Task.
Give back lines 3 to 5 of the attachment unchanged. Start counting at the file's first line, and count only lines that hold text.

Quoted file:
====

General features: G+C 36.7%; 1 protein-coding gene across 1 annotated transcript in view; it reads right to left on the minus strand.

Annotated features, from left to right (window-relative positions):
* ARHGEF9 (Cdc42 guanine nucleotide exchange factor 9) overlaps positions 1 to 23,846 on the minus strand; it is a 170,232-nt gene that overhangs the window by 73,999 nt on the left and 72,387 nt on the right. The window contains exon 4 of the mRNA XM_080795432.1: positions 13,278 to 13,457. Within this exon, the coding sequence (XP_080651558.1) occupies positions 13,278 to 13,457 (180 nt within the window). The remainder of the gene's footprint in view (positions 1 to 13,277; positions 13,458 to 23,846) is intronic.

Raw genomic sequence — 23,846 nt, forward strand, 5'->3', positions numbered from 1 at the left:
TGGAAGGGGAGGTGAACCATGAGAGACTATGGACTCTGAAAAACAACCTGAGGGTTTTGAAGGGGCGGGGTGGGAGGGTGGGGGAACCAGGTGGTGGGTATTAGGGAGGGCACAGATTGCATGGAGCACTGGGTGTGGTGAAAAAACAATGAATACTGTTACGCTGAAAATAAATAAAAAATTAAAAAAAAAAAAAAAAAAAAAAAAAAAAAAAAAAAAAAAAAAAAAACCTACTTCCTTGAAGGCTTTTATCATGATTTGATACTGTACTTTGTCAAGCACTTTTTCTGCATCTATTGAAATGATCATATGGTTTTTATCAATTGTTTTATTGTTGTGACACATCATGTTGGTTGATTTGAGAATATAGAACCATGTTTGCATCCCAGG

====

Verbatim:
* ARHGEF9 (Cdc42 guanine nucleotide exchange factor 9) overlaps positions 1 to 23,846 on the minus strand; it is a 170,232-nt gene that overhangs the window by 73,999 nt on the left and 72,387 nt on the right. The window contains exon 4 of the mRNA XM_080795432.1: positions 13,278 to 13,457. Within this exon, the coding sequence (XP_080651558.1) occupies positions 13,278 to 13,457 (180 nt within the window). The remainder of the gene's footprint in view (positions 1 to 13,277; positions 13,458 to 23,846) is intronic.

Raw genomic sequence — 23,846 nt, forward strand, 5'->3', positions numbered from 1 at the left:
TGGAAGGGGAGGTGAACCATGAGAGACTATGGACTCTGAAAAACAACCTGAGGGTTTTGAAGGGGCGGGGTGGGAGGGTGGGGGAACCAGGTGGTGGGTATTAGGGAGGGCACAGATTGCATGGAGCACTGGGTGTGGTGAAAAAACAATGAATACTGTTACGCTGAAAATAAATAAAAAATTAAAAAAAAAAAAAAAAAAAAAAAAAAAAAAAAAAAAAAAAAAAAAACCTACTTCCTTGAAGGCTTTTATCATGATTTGATACTGTACTTTGTCAAGCACTTTTTCTGCATCTATTGAAATGATCATATGGTTTTTATCAATTGTTTTATTGTTGTGACACATCATGTTGGTTGATTTGAGAATATAGAACCATGTTTGCATCCCAGG